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Childcare Vouchers have been deducted from my SMP.

(81 Posts)
ChunkysMum Wed 18-Jul-12 12:56:43

DD was born in November, our benefit selections are yearly and take effect from January.

At the 'roadshow' that explains about our benefits before selection I asked about childcare vouchers and whether you could save them up and was told they'd be valid until the child's 15th birthday.

I was unsure whether I'd be eligible for childcare vouchers whilst on maternity leave but, as far as I could see when selecting my benefits, I met all of the criteria, so I selected them.

They sent me the information about my childcare vouchers so I thought I must have been eligible. I've used some of them.

I've looked at my payslips today (I know I should have done this sooner) and they're deducted the £243 every month since January from my SMP for childcare vouchers.

Should this have happened? Can they decide that I'm actually not eligible for childcare vouchers and ask for them all back if I ask for the SMP back?

What should I do?

BranchingOut Wed 18-Jul-12 13:00:35

No, as far as I am aware you should be paid childcare vouchers on top of your SMP.

They have got it wrong.

I haven't got time to search, but I think some info might be found here:

or try Directgov.

spammertime Wed 18-Jul-12 13:02:52

No they cannot deduct from smp

BUT they can deduct from any excess maternity pay they give you. So the bare minimum they can pay you is the smp (about £130 per week).

They also have to keep providing your benefits while you're on mat leave. So if you are on basic smp then they should be paying you that AND the childcare vouchers.

spammertime Wed 18-Jul-12 13:04:27

Also beware complicated payslips! My payslip on mat leave looks like they are deducting from smp. However they then "top it up" to get me back to smp.

How much are you getting in your bank account each month?

ChunkysMum Wed 18-Jul-12 13:10:27

I'm getting £297.56 per month into my bank account. Stupid question but have they deducted it? I'm only entitiled to SMP but aren't 100% how much that should be after tax etc.

nextphase Wed 18-Jul-12 13:14:10

Do you already have an older child who you were claiming vouchers for while you were pregnant?
If not, I'm guessing that the vouchers weren't part of your package during the qualifing period, and so possibly the rules are different.

I was entitled to SMP and vouchers during my maternity, but was claiming them before i fell pregnant for DS1.

spammertime Wed 18-Jul-12 13:17:43

Can you find your tax code on there? It will be something like 815L. Also how much are you getting by way of vouchers?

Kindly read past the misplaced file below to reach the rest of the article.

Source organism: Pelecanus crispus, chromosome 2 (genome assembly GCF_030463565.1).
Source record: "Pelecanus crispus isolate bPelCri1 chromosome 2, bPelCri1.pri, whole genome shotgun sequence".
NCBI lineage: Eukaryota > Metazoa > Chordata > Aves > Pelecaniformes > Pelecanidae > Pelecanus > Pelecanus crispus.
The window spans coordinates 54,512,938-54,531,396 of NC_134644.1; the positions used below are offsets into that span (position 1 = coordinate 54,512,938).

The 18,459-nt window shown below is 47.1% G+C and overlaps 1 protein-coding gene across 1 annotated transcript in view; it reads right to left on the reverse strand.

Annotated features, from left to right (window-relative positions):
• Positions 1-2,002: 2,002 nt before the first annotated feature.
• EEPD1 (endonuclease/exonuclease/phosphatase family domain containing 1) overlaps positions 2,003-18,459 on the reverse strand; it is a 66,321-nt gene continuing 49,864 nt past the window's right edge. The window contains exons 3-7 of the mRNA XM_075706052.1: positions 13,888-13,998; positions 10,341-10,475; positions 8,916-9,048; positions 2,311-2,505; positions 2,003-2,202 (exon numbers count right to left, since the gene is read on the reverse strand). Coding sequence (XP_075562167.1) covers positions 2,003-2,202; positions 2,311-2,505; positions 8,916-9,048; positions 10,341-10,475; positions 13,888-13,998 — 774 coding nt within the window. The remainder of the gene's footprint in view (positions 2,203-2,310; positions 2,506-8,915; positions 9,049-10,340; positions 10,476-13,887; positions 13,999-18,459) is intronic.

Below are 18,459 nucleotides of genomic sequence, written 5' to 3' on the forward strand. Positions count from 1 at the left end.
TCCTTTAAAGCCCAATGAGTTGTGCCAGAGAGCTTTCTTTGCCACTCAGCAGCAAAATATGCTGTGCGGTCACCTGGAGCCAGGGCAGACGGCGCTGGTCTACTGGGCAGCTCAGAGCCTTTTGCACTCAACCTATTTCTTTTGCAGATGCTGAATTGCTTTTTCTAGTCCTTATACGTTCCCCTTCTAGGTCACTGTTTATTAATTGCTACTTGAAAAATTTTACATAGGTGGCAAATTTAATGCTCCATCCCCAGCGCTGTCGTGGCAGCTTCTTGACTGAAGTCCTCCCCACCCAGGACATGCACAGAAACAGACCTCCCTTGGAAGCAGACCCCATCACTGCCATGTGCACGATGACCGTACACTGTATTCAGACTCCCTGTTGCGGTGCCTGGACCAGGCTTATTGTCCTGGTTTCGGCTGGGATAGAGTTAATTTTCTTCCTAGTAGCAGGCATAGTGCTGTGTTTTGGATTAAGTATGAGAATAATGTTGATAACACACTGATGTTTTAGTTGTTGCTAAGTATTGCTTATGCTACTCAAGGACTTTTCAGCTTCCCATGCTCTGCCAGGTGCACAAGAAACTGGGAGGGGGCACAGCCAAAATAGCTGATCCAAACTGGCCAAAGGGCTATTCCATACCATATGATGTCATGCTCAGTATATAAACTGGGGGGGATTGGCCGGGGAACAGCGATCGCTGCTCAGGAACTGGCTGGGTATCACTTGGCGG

spammertime Wed 18-Jul-12 13:18:24

But it's looking incorrect at the moment from what you've said

ChunkysMum Wed 18-Jul-12 13:31:00

Nope, not an older child. DD is my only child, that's why I was unsure whether or not a qualified for the vouchers in the first place. The benefits thing just says 'if you have a child' it also says:

'Where employees join the Childcare Voucher scheme on or after 6 April 2011, the company will carry out a Basic Earnings Assessment (BEA), to decide what level of exemption they will be entitled to. The BEA is calculated by adding together your basic earnings and any applicable allowances plus any taxable benefits that you receive from the Company. Subsequently, the BEA will be carried out annually at the start of each tax year. The assessment then remains valid for the whole of the tax year.

Not sure what that means? confused

My tax code is 810L.

ChunkysMum Wed 18-Jul-12 13:34:48

I've also found this in the terms for the vouchers:

Can all staff benefit from the scheme?
Although you must be made aware of the scheme and be able to apply, you may not be eligible to participate if you:

Do not have children in qualifying childcare (you may choose to use informal care such as a friend or member of the family)
Do not earn sufficient salary (a salary sacrifice cannot reduce your cash pay below the National Minimum Wage)
Already benefit from working tax credit.

ChunkysMum Wed 18-Jul-12 13:35:35

At the time I selected my benefits my salary was still normal as the employer topped it up. I dropped to just SMP in mid January.

ChunkysMum Wed 18-Jul-12 13:36:25

I'm worried that if I try to get the SMP paid back they'll say "Well actually you weren't entitiled to the vouchers in the first place so we want them all back."

ChunkysMum Wed 18-Jul-12 13:36:52

Also, what are they going to do next month when SMP stops?

CinnabarRed Wed 18-Jul-12 13:42:35

I'm afraid your employers are correct.

You've selected a benefit - in this case CCVs, which also happen to be tax efficient if you're a taxpayer on a cumulative basis - for which you pay via a deduction in your gross salary.

The tax benefit comes from the fact that they deduct £243 from your gross salary (which for a basic rate taxpayer should be very roughly equivalent to £175 of net salary), and in return get CCVs that you can exchange for £243 of childcare that you would otherwise have to pay for from your net salary.